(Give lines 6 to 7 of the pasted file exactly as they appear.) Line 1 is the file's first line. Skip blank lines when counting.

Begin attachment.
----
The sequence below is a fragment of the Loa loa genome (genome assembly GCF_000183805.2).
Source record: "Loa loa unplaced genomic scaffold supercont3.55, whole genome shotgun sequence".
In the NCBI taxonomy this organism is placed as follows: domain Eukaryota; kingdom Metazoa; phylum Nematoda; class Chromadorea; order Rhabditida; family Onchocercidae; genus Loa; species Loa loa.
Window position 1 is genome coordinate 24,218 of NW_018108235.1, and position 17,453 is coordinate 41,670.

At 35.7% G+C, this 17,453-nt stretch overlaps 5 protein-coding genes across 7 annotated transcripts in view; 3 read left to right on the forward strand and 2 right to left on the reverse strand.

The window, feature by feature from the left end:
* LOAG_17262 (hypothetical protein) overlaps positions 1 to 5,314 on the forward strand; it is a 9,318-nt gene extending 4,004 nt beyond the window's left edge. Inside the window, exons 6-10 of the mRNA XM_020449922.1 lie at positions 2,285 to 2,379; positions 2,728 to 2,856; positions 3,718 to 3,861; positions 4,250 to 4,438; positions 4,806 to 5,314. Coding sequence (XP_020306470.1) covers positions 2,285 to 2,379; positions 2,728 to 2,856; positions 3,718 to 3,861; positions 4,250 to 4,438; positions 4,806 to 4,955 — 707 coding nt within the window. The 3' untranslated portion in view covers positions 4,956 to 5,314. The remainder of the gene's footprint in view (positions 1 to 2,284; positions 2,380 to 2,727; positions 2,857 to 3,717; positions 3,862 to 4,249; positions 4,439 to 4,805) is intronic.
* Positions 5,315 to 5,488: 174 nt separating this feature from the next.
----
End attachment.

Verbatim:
The window, feature by feature from the left end:
* LOAG_17262 (hypothetical protein) overlaps positions 1 to 5,314 on the forward strand; it is a 9,318-nt gene extending 4,004 nt beyond the window's left edge. Inside the window, exons 6-10 of the mRNA XM_020449922.1 lie at positions 2,285 to 2,379; positions 2,728 to 2,856; positions 3,718 to 3,861; positions 4,250 to 4,438; positions 4,806 to 5,314. Coding sequence (XP_020306470.1) covers positions 2,285 to 2,379; positions 2,728 to 2,856; positions 3,718 to 3,861; positions 4,250 to 4,438; positions 4,806 to 4,955 — 707 coding nt within the window. The 3' untranslated portion in view covers positions 4,956 to 5,314. The remainder of the gene's footprint in view (positions 1 to 2,284; positions 2,380 to 2,727; positions 2,857 to 3,717; positions 3,862 to 4,249; positions 4,439 to 4,805) is intronic.